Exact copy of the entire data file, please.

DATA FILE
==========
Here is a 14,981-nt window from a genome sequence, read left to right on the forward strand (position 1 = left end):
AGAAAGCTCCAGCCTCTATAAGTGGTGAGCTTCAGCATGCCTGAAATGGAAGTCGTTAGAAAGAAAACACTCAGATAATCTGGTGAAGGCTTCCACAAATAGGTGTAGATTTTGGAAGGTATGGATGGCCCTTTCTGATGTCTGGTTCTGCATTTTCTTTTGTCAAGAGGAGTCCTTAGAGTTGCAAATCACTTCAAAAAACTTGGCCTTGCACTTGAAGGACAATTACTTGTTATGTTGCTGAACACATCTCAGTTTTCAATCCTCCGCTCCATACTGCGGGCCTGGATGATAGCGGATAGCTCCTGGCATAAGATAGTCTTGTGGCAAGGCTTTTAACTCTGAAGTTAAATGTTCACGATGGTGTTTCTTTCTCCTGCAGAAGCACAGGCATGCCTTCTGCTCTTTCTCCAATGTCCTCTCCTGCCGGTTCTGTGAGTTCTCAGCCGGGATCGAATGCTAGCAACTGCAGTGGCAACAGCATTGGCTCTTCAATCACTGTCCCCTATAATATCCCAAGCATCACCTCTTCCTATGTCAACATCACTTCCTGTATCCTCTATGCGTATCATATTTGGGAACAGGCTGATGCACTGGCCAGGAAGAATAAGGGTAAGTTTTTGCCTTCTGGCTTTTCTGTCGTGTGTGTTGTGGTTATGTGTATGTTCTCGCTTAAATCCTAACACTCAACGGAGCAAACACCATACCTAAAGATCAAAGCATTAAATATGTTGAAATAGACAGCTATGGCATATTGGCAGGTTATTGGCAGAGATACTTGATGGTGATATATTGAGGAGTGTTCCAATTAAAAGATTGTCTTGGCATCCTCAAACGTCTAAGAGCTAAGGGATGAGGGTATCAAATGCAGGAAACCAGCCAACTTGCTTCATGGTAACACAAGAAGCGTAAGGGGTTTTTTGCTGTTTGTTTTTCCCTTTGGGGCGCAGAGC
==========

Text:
Here is a 14,981-nt window from a genome sequence, read left to right on the forward strand (position 1 = left end):
AGAAAGCTCCAGCCTCTATAAGTGGTGAGCTTCAGCATGCCTGAAATGGAAGTCGTTAGAAAGAAAACACTCAGATAATCTGGTGAAGGCTTCCACAAATAGGTGTAGATTTTGGAAGGTATGGATGGCCCTTTCTGATGTCTGGTTCTGCATTTTCTTTTGTCAAGAGGAGTCCTTAGAGTTGCAAATCACTTCAAAAAACTTGGCCTTGCACTTGAAGGACAATTACTTGTTATGTTGCTGAACACATCTCAGTTTTCAATCCTCCGCTCCATACTGCGGGCCTGGATGATAGCGGATAGCTCCTGGCATAAGATAGTCTTGTGGCAAGGCTTTTAACTCTGAAGTTAAATGTTCACGATGGTGTTTCTTTCTCCTGCAGAAGCACAGGCATGCCTTCTGCTCTTTCTCCAATGTCCTCTCCTGCCGGTTCTGTGAGTTCTCAGCCGGGATCGAATGCTAGCAACTGCAGTGGCAACAGCATTGGCTCTTCAATCACTGTCCCCTATAATATCCCAAGCATCACCTCTTCCTATGTCAACATCACTTCCTGTATCCTCTATGCGTATCATATTTGGGAACAGGCTGATGCACTGGCCAGGAAGAATAAGGGTAAGTTTTTGCCTTCTGGCTTTTCTGTCGTGTGTGTTGTGGTTATGTGTATGTTCTCGCTTAAATCCTAACACTCAACGGAGCAAACACCATACCTAAAGATCAAAGCATTAAATATGTTGAAATAGACAGCTATGGCATATTGGCAGGTTATTGGCAGAGATACTTGATGGTGATATATTGAGGAGTGTTCCAATTAAAAGATTGTCTTGGCATCCTCAAACGTCTAAGAGCTAAGGGATGAGGGTATCAAATGCAGGAAACCAGCCAACTTGCTTCATGGTAACACAAGAAGCGTAAGGGGTTTTTTGCTGTTTGTTTTTCCCTTTGGGGCGCAGAGC